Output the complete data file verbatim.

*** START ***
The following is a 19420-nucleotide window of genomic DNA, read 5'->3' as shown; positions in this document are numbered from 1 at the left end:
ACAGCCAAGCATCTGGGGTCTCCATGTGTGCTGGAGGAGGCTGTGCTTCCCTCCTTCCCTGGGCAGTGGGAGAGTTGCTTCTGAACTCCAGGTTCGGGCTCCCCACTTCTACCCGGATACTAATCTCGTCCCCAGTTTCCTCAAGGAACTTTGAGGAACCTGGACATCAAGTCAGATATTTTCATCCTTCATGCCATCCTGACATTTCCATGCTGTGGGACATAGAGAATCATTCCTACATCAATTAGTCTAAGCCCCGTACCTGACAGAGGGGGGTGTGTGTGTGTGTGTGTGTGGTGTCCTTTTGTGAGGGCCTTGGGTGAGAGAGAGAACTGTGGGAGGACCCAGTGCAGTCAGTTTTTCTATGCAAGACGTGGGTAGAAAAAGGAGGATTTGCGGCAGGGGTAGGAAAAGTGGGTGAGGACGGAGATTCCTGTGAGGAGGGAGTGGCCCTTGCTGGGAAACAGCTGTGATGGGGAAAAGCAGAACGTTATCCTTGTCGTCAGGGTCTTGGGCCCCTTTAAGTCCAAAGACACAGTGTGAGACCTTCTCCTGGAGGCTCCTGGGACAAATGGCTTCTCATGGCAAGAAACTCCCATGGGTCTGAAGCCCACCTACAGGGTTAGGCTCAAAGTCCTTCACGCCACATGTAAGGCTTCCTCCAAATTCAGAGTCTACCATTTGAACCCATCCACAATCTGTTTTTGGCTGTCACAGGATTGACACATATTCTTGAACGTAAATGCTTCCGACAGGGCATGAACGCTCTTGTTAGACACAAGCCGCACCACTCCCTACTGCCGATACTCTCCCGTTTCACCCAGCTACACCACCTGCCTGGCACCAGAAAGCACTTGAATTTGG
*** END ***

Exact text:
The following is a 19420-nucleotide window of genomic DNA, read 5'->3' as shown; positions in this document are numbered from 1 at the left end:
ACAGCCAAGCATCTGGGGTCTCCATGTGTGCTGGAGGAGGCTGTGCTTCCCTCCTTCCCTGGGCAGTGGGAGAGTTGCTTCTGAACTCCAGGTTCGGGCTCCCCACTTCTACCCGGATACTAATCTCGTCCCCAGTTTCCTCAAGGAACTTTGAGGAACCTGGACATCAAGTCAGATATTTTCATCCTTCATGCCATCCTGACATTTCCATGCTGTGGGACATAGAGAATCATTCCTACATCAATTAGTCTAAGCCCCGTACCTGACAGAGGGGGGTGTGTGTGTGTGTGTGTGTGGTGTCCTTTTGTGAGGGCCTTGGGTGAGAGAGAGAACTGTGGGAGGACCCAGTGCAGTCAGTTTTTCTATGCAAGACGTGGGTAGAAAAAGGAGGATTTGCGGCAGGGGTAGGAAAAGTGGGTGAGGACGGAGATTCCTGTGAGGAGGGAGTGGCCCTTGCTGGGAAACAGCTGTGATGGGGAAAAGCAGAACGTTATCCTTGTCGTCAGGGTCTTGGGCCCCTTTAAGTCCAAAGACACAGTGTGAGACCTTCTCCTGGAGGCTCCTGGGACAAATGGCTTCTCATGGCAAGAAACTCCCATGGGTCTGAAGCCCACCTACAGGGTTAGGCTCAAAGTCCTTCACGCCACATGTAAGGCTTCCTCCAAATTCAGAGTCTACCATTTGAACCCATCCACAATCTGTTTTTGGCTGTCACAGGATTGACACATATTCTTGAACGTAAATGCTTCCGACAGGGCATGAACGCTCTTGTTAGACACAAGCCGCACCACTCCCTACTGCCGATACTCTCCCGTTTCACCCAGCTACACCACCTGCCTGGCACCAGAAAGCACTTGAATTTGG